Last Updated Aug 1, 2008 10:39 AM EDT
First up was ANA. I spoke with Gary Weiss, Director of Market Development, and spokesperson Damion Martin. I think they were both a bit surprised that my first question involved something that doesn't even touch the US market. I wanted to know more about their experiment with ANA Business Jet, an all-business class venture currently flying between Tokyo/Narita and Bombay. They're using this as a way to build up routes that might support mainline service eventually.
Of course, my next question was regarding where we might see this service next. Would it be possible that we'd see a 767 configured in all-business class for flights to the US? Probably not, I'm told. They're certainly keeping an eye on Singapore's efforts to do all-business class between Singapore and the US, and that might open up some opportunities for them. But the 767 likely wouldn't be the plane to do it.
ANA is the launch customer for the 787, and they've got quite a few on order. Though they said that North America is a small part of their 787 plan, it certainly is within range of the aircraft. Right now, we shouldn't expect to see much from them over here. They've publicly batted around the idea of a 2nd daily flight to New York, but that's about it.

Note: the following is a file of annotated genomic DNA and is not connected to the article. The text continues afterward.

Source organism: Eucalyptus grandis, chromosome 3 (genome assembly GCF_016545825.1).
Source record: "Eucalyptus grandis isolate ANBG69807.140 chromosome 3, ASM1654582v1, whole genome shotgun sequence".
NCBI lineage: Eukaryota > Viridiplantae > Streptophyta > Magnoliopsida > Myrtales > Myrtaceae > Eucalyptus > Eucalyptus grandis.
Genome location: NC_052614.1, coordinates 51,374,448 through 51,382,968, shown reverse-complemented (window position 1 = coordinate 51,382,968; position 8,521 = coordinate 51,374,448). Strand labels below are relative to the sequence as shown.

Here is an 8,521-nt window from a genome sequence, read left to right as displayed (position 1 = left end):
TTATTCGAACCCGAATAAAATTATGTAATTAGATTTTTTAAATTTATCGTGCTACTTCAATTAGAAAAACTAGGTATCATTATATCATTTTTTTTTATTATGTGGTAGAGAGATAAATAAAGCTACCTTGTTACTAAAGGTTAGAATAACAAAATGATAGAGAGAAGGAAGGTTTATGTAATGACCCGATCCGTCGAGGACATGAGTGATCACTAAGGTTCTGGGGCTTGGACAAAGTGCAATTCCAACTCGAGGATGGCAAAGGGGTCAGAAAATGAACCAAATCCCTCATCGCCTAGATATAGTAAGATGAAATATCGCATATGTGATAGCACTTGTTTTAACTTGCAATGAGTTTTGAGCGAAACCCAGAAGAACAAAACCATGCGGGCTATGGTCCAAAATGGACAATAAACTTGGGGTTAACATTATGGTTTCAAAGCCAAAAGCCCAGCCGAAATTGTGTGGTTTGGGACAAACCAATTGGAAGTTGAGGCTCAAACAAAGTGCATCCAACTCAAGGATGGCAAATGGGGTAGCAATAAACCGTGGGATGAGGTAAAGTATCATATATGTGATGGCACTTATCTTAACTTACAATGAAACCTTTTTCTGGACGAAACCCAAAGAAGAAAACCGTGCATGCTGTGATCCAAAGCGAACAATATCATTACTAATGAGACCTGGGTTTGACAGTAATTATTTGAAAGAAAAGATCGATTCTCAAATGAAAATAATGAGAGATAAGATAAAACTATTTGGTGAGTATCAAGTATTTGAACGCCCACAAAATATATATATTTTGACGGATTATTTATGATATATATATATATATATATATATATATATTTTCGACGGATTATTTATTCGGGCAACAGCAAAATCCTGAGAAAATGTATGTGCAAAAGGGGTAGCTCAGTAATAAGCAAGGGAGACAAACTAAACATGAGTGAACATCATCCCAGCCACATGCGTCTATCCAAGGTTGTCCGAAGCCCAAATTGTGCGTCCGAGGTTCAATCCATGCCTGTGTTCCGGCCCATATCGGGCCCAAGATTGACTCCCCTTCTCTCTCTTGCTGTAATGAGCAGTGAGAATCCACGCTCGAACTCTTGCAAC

More important for them is the impending expansion of the Tokyo airports. With that, they think the 787 could be very big for them in Asia.
Meanwhile, Lufthansa is also not going big in the US market right now. I asked about their all-business class product from Privatair. At some points in the past, I believe they've had as many as three flights a day between Germany and the US. Now, service to Chicago has ended and there is only a flight from Frankfurt to Newark. What happened?
Well, they've always opted to use this service the same way ANA has; they want to build up demand on a route with a small plane and then eventually convert it to mainline service. So their inaugural route, for example, of Dusseldorf to Newark is now flown with an A340. Instead of looking to pioneer more routes in the US, Lufthansa appears to have found better opportunities toward the East. There are now flights from Frankfurt to Pune in India and from Munich to Dubai.
At least these two foreign airlines are playing a "wait-and-see" game in the US market right now. With the possible exception of airlines like Emirates, it seems we shouldn't expect to see much international growth around here for the near future.